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Blankenship v. United States

United States District Court, W.D. Virginia, Roanoke Division

May 22, 2015

DUSTIN P. BLANKENSHIP, Plaintiff,
v.
UNITED STATES OF AMERICA, Defendant.

MEMORANDUM OPINION

GLEN E. CONRAD, Chief District Judge.

Plaintiff Dustin Blankenship, an Iraqi war veteran, filed this action against the United States, seeking to recover for injuries he sustained during a knee surgery performed at the Salem Veterans Affairs Medical Center ("SVAMC") in Salem, Virginia. The case is now before the court on two motions to dismiss filed by the United States. For the following reasons, those motions will be granted in part and denied in part.

Factual and Procedural Background

The following facts, taken from Blankenship's complaint, are accepted as true for purposes of considering the motions to dismiss. See Erickson v. Pardus, 551 U.S. 89, 94 (2007); see also Katyle v. Perm Nat'l Gaming, Inc., 637 F.3d 462, 466 (4th Cir. 2011).

Dr. Charles Roberson, an orthopedic surgeon, performed a "left knee arthroscopy with medial meniscus repair and anterior cruciate ligament reconstruction with bone-patella-bone autograph" on Blankenship at the SVAMC on February 8, 2011. Compl. ¶¶ 7, 12, Docket No. 1. Blankenship alleges that he has suffered severe and permanent injuries as a result of errors made during that surgery. See id. ¶¶ 59-62.

On December 12, 2012, Blankenship filed suit against Roberson, an independent contractor, alleging medical malpractice. See Case No. 7:12-CV-00602. On February 3, 2013, Blankenship filed an administrative claim with the Department of Veterans Affairs ("DVA"), seeking compensation for his injuries. Compl. ¶ 4. The court stayed Blankenship's case against Dr. Roberson pending resolution of his administrative claim on April 3, 2013. See 7:12-CV-00602 at Docket No. 18.

On November 18, 2014, the DVA denied Blankenship's claim. Compl. ¶ 4. Thereafter, Blankenship filed this action under the Federal Tort Claims Act ("FTCA"), 28 U.S.C. §§ 1346(b), 2401(b), 2671-2680, alleging that the DVA was negligent in hiring, retaining, and supervising Dr. Roberson. Compl. ¶¶ 31-50. Blankenship also alleges that members of the SVAMC surgical team negligently failed to supervise Dr. Roberson or otherwise breached their respective standards of care. Id . ¶¶ 14-30. Blankenship seeks $2, 000, 000 in compensatory damages, plus attorneys' fees and costs.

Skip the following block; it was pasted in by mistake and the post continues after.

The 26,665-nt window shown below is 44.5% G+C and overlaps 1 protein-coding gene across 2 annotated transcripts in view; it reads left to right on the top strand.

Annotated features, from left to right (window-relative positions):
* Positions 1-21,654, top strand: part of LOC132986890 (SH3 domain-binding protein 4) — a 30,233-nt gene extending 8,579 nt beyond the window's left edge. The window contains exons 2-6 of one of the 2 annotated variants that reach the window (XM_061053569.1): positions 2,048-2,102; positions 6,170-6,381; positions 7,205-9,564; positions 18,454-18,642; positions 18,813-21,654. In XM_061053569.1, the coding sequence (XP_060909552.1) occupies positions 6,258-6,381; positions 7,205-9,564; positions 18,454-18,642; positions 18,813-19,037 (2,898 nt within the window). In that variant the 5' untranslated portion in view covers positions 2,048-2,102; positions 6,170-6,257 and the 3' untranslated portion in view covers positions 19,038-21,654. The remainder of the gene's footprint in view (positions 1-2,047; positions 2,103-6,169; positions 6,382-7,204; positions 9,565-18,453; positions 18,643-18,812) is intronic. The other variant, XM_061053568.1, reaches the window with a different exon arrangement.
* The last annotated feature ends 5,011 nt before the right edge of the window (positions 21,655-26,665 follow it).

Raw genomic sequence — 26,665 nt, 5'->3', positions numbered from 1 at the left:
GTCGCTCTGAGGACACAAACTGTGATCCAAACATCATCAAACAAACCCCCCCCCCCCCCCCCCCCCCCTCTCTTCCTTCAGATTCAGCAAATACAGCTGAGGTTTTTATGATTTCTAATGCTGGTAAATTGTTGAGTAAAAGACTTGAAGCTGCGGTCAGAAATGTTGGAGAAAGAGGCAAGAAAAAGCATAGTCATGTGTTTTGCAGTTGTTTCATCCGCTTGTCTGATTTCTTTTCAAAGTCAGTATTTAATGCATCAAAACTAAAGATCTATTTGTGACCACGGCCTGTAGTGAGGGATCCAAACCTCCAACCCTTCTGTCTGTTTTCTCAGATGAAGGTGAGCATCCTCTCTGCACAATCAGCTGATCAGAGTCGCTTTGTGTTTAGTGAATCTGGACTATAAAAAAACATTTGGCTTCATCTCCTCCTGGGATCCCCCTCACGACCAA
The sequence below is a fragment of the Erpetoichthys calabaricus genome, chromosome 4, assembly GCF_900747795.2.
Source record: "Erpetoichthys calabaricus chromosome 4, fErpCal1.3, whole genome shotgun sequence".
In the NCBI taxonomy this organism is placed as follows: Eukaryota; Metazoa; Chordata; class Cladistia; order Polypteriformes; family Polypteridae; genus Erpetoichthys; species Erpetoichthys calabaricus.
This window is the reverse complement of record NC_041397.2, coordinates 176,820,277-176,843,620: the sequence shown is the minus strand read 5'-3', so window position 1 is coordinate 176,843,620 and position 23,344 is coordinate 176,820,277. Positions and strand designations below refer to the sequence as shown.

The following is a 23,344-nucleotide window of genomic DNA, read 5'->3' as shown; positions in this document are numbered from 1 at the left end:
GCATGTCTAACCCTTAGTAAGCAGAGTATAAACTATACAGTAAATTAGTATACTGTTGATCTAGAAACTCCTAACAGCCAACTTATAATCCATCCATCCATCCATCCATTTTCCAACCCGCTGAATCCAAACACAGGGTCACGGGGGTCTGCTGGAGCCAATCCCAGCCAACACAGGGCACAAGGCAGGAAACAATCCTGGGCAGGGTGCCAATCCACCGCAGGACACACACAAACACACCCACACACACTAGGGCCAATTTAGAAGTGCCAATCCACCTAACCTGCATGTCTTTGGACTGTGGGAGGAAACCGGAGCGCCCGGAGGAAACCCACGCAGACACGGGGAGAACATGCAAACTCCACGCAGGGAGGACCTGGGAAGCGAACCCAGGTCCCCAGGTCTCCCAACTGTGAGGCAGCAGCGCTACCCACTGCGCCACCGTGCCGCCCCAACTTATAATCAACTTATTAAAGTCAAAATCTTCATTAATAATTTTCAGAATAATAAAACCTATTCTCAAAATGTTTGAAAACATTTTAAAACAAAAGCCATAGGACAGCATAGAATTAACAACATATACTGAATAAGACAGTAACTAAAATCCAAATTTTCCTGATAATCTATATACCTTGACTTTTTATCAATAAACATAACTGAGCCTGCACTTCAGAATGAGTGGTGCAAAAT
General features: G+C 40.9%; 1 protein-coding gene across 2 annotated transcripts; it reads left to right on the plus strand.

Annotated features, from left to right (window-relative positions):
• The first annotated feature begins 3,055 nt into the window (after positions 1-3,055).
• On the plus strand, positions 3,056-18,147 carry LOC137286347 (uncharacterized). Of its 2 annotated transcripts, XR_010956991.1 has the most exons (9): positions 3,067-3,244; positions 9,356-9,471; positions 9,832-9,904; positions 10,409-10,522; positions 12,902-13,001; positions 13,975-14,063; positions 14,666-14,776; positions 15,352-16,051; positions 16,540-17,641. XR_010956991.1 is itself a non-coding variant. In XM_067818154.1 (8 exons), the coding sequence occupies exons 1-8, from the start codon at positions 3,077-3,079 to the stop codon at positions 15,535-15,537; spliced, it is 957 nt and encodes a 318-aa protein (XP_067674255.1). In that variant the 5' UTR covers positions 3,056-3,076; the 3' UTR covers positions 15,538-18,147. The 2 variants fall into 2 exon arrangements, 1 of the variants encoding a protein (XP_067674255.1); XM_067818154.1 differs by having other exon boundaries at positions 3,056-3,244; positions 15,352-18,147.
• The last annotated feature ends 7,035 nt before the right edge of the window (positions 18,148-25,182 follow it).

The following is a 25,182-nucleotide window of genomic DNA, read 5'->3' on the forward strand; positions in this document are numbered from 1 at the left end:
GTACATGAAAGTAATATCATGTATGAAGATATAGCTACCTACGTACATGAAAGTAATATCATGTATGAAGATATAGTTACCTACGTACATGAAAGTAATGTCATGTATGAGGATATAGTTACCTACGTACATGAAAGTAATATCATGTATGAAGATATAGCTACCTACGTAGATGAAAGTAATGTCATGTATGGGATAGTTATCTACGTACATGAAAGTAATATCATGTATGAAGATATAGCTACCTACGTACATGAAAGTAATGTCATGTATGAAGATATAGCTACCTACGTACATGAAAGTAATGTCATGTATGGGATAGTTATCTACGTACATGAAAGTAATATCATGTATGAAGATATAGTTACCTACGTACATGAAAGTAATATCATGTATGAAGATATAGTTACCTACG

The court granted Blankenship's motion to consolidate this case with his case against Dr. Roberson on December 15, 2014. See Docket No. 14. The United States has now moved to dismiss the case against it pursuant to Rule 12(b)(1) and Rule 12(b)(6) of the Federal Rules of Civil Procedure. These motions have been fully briefed and were argued on March 26, 2015. They are now ripe for review.

Standards of Review

Federal Rule of Civil Procedure 12(b)(1) allows for dismissal of an action over which the court lacks subject matter jurisdiction. A plaintiff bears "the burden of proving that subject matter jurisdiction exists." Evans v. B.F. Perkins Co., 166 F.3d 642, 647 (4th Cir. 1999). When evaluating a motion to dismiss pursuant to Rule 12(b)(1), a court can "regard the pleadings as mere evidence on the issue, and may consider evidence outside the pleadings without converting the proceeding to one for summary judgment." Id . (internal quotation marks omitted). A court should grant the motion "only if the material jurisdictional facts are not in dispute and the moving party is entitled to prevail as a matter of law." Id . (internal quotation marks omitted). When a defendant asserts multiple defenses, "questions of subject matter jurisdiction must be decided first, because they concern the court's very power to hear the case.'" Owens-Illinois, Inc. v. Meade, 186 F.3d 435, 442 n.4 (4th Cir. 1999).

A Rule 12(b)(6) motion to dismiss tests the sufficiency of the complaint. Presley v. City of Charlottesville, 464 F.3d 480, 483 (4th Cir. 2006). When considering a motion to dismiss, the court must accept the well-pled facts in the complaint as true and make all reasonable inferences in the plaintiffs favor. Bell Atl. Corp. v. Twombly, 550 U.S. 544, 570 (2007). The court need not accept as true any legal conclusions disguised as factual allegations, however. See Ashcroft v. Iqbal, 556 U.S. 662, 679-81 (2009). The plaintiffs allegations need not be detailed, but he must offer more than "labels and conclusions" or a "formulaic recitation of the elements of [the] cause of action" in order to survive a motion to dismiss. Twombly, 550 U.S. at 555. Ultimately, the complaint's allegations must "be enough to raise a right to relief above the speculative level." Id.

Discussion

I. Rule 12(b)(1) Motion to Dismiss

The United States argues that the court lacks subject matter jurisdiction over Blankenship's claim, both to the extent that it seeks to recover for the alleged negligence of Dr. Roberson and to the extent that it seeks to recover for the alleged negligence of the SVAMC surgical team members. The court will consider each argument in turn,

a. Claims Based on the Negligence of Dr. Roberson

The United States first argues that the court lacks subject matter jurisdiction over Blankenship's claim based on Dr. Roberson's alleged negligence, or on the alleged negligent hiring, retention, or supervision of Dr. Roberson by SVAMC or DVA employees, because the United States has not waived sovereign immunity with respect to those claims. The court agrees.